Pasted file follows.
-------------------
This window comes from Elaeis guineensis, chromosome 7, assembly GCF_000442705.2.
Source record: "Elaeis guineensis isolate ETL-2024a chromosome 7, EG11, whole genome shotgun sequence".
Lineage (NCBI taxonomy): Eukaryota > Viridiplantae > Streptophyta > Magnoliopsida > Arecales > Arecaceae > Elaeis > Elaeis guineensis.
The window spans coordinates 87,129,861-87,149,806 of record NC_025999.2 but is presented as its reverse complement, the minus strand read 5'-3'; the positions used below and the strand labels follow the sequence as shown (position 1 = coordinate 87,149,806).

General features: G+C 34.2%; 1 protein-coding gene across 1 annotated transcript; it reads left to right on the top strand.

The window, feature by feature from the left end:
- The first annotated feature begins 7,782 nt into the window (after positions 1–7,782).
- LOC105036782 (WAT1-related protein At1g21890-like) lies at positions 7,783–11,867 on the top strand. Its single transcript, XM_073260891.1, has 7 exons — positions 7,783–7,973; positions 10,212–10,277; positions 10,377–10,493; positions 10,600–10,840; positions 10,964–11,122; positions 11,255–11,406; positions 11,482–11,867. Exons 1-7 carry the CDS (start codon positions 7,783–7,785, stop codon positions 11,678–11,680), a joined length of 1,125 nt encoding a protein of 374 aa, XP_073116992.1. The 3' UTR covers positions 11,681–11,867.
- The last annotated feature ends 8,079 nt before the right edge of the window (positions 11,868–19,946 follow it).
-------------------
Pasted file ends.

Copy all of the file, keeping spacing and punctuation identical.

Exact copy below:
This window comes from Elaeis guineensis, chromosome 7, assembly GCF_000442705.2.
Source record: "Elaeis guineensis isolate ETL-2024a chromosome 7, EG11, whole genome shotgun sequence".
Lineage (NCBI taxonomy): Eukaryota > Viridiplantae > Streptophyta > Magnoliopsida > Arecales > Arecaceae > Elaeis > Elaeis guineensis.
The window spans coordinates 87,129,861-87,149,806 of record NC_025999.2 but is presented as its reverse complement, the minus strand read 5'-3'; the positions used below and the strand labels follow the sequence as shown (position 1 = coordinate 87,149,806).

General features: G+C 34.2%; 1 protein-coding gene across 1 annotated transcript; it reads left to right on the top strand.

The window, feature by feature from the left end:
- The first annotated feature begins 7,782 nt into the window (after positions 1–7,782).
- LOC105036782 (WAT1-related protein At1g21890-like) lies at positions 7,783–11,867 on the top strand. Its single transcript, XM_073260891.1, has 7 exons — positions 7,783–7,973; positions 10,212–10,277; positions 10,377–10,493; positions 10,600–10,840; positions 10,964–11,122; positions 11,255–11,406; positions 11,482–11,867. Exons 1-7 carry the CDS (start codon positions 7,783–7,785, stop codon positions 11,678–11,680), a joined length of 1,125 nt encoding a protein of 374 aa, XP_073116992.1. The 3' UTR covers positions 11,681–11,867.
- The last annotated feature ends 8,079 nt before the right edge of the window (positions 11,868–19,946 follow it).